With numerous high-profile data breaches making headlines, 2018 was a terrible year for the cybersecurity world, and things are about to get a whole lot worse. Always going for the path of least resistance and exploiting larger attack surfaces than ever before, hackers are finding new and innovative ways to steal confidential data.
Aside from the fact that digital data is now the most valuable commodity in the world, hackers have many more opportunities to wreak havoc. In fact, many are coming together to mimic the practices of legitimate businesses. Using the dark web, for example, they’re able to form alliances, trade malicious software, and sell stolen information with ease.
It’s a proverbial minefield all over the country, but Los Angeles is especially dangerous. Because of the city’s international reputation, entertainment industry, and heavily trafficked port, LA is the 16th worst city in America for cybersecurity. If you operate a business there, here are some other stats that will help you spend your IT protection efforts more efficiently.
28% of breaches involved insider threats
Most data breaches stem from human error. After all, phishing scammers operate by exploiting the bad security habits of poorly trained employees. In other cases, something as simple as forgetting to install an important security patch can leave a system open to attack. Even more disturbing is that fact that over a quarter of breaches stem from malicious intent from within the organization. Among the most common insider threats come from former employees who leave the company on bad terms yet still haven’t had their access rights to mission-critical applications revoked.
49% of non-POS malware was delivered through email
As the most popular communication protocol in the business world, it only makes sense that email is still the major delivery channel for malicious software. While modern email clients and services often have various security controls built in, they often lack the ability to reliably detect zero-day threats and social engineering scams. That’s why employees should always be mindful of opening attachments, especially if they’re unexpected or come from an unknown sender.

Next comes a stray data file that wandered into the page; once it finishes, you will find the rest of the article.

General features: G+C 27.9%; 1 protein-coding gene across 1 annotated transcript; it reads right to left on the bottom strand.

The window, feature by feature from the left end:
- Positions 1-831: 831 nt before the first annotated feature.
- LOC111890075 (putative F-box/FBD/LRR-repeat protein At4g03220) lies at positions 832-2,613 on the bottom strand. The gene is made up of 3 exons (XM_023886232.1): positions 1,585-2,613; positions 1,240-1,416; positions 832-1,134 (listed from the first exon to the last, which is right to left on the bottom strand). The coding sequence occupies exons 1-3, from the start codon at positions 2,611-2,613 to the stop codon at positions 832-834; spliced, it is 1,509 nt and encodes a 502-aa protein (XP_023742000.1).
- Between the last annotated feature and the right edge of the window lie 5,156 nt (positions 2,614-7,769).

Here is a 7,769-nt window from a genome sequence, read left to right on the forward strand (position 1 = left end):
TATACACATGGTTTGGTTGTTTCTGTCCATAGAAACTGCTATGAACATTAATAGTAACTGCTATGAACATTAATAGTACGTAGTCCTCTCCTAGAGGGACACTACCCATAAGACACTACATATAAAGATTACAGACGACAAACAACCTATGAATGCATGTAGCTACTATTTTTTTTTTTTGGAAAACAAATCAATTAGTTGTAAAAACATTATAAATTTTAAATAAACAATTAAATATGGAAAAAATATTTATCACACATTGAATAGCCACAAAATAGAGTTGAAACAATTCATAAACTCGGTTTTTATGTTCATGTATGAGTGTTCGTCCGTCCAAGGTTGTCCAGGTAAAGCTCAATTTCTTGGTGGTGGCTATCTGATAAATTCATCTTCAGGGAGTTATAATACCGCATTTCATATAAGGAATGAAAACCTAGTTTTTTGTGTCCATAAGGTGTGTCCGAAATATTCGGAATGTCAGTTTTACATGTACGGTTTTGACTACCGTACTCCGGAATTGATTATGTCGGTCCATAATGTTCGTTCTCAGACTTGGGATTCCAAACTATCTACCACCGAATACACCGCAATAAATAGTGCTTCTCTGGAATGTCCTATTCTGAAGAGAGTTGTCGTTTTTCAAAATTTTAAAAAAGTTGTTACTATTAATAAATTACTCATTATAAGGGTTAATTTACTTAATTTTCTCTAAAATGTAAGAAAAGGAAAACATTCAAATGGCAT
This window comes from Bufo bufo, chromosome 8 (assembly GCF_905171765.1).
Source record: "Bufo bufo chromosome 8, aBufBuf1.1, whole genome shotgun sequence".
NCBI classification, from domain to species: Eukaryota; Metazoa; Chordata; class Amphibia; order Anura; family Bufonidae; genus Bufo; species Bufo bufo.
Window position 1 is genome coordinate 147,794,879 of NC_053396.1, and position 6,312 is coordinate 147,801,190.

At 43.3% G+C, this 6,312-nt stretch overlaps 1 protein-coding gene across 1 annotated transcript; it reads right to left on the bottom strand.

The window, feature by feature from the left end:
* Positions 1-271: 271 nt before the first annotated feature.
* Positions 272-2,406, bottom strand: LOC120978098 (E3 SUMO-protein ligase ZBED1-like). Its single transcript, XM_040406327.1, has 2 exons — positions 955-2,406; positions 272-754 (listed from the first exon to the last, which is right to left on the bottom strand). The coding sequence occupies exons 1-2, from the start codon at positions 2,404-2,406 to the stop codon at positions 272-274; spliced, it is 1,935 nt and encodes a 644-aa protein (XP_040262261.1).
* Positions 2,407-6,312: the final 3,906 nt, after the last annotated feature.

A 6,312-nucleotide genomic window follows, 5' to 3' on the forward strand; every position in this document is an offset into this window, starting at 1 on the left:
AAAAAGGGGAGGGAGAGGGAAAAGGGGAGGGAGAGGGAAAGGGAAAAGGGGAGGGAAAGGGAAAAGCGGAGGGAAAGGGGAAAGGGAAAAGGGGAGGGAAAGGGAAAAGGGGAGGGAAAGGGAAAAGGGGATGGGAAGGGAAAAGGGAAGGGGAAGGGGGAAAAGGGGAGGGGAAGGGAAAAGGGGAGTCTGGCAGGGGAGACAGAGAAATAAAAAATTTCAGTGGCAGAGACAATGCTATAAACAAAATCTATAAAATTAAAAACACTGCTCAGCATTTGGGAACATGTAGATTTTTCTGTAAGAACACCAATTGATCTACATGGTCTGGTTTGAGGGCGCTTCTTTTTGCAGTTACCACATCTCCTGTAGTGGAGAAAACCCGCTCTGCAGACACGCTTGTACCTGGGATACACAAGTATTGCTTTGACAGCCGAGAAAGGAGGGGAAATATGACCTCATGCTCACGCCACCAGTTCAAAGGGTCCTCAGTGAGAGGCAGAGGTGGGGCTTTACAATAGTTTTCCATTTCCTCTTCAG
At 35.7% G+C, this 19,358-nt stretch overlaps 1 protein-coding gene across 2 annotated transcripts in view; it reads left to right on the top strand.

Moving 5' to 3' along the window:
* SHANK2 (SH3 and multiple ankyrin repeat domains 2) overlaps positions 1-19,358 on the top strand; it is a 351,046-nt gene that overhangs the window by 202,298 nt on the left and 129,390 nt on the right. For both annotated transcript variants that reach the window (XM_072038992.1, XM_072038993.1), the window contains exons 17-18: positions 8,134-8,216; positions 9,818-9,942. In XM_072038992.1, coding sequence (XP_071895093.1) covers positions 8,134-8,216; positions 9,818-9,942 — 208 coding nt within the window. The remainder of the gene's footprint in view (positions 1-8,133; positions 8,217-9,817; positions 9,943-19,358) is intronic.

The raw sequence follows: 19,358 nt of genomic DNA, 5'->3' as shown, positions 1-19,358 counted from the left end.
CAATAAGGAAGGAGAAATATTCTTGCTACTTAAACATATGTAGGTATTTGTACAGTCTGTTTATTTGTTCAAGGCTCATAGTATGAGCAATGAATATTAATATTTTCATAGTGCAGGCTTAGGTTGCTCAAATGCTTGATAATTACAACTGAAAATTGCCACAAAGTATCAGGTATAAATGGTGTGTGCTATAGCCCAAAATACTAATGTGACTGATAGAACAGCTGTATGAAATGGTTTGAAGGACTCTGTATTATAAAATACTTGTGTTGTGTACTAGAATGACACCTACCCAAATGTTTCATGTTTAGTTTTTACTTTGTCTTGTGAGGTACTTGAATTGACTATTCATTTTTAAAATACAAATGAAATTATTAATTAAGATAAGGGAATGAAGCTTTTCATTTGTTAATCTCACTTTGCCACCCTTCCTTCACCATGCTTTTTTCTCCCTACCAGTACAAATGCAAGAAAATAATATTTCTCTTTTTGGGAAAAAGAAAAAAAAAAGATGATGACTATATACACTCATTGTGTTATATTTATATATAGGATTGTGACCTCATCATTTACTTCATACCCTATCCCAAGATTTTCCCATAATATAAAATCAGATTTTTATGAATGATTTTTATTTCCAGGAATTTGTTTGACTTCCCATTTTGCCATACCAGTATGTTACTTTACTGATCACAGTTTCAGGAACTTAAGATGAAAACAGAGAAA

76% of breaches were financially motivated
Some data breaches are politically motivated, while others intend to cause disruption and little else. However, it shouldn’t come as a surprise that over three-quarters of breaches are financially motivated. It’s not just payment card information or bank account login details that hackers are after — it’s any kind of data that has value on the black market. This might include personally identifiable information, trade secrets, patents, or anything else that hackers can profit from at the expense of their victims.
51% of Media & Entertainment firms experience at least three cyberattacks per year
What makes this statistic even worse is that 79% of these firms were confident that their existing cybersecurity solutions would keep them safe. There’s no better example of this than when Sony Pictures, a company that presumably dedicates millions to protecting its intellectual property, was hacked in 2014.
Although perpetrators of the hack obtained 47,000 Social Security numbers, what entertainment firms need to be the most aware of are the possibilities of losing control over their intellectual property. Hackers can make a hefty profit by stealing something like a movie, album, or TV commercial and holding it ransom. And since those are a media firm’s primary sources of revenue, the price of the ransom can be disastrous.
Frontline provides worry-free IT services to organizations in Los Angeles. By partnering with us, you’ll receive the support and solutions you need to drive your business forward without the risk. Call us today to learn more.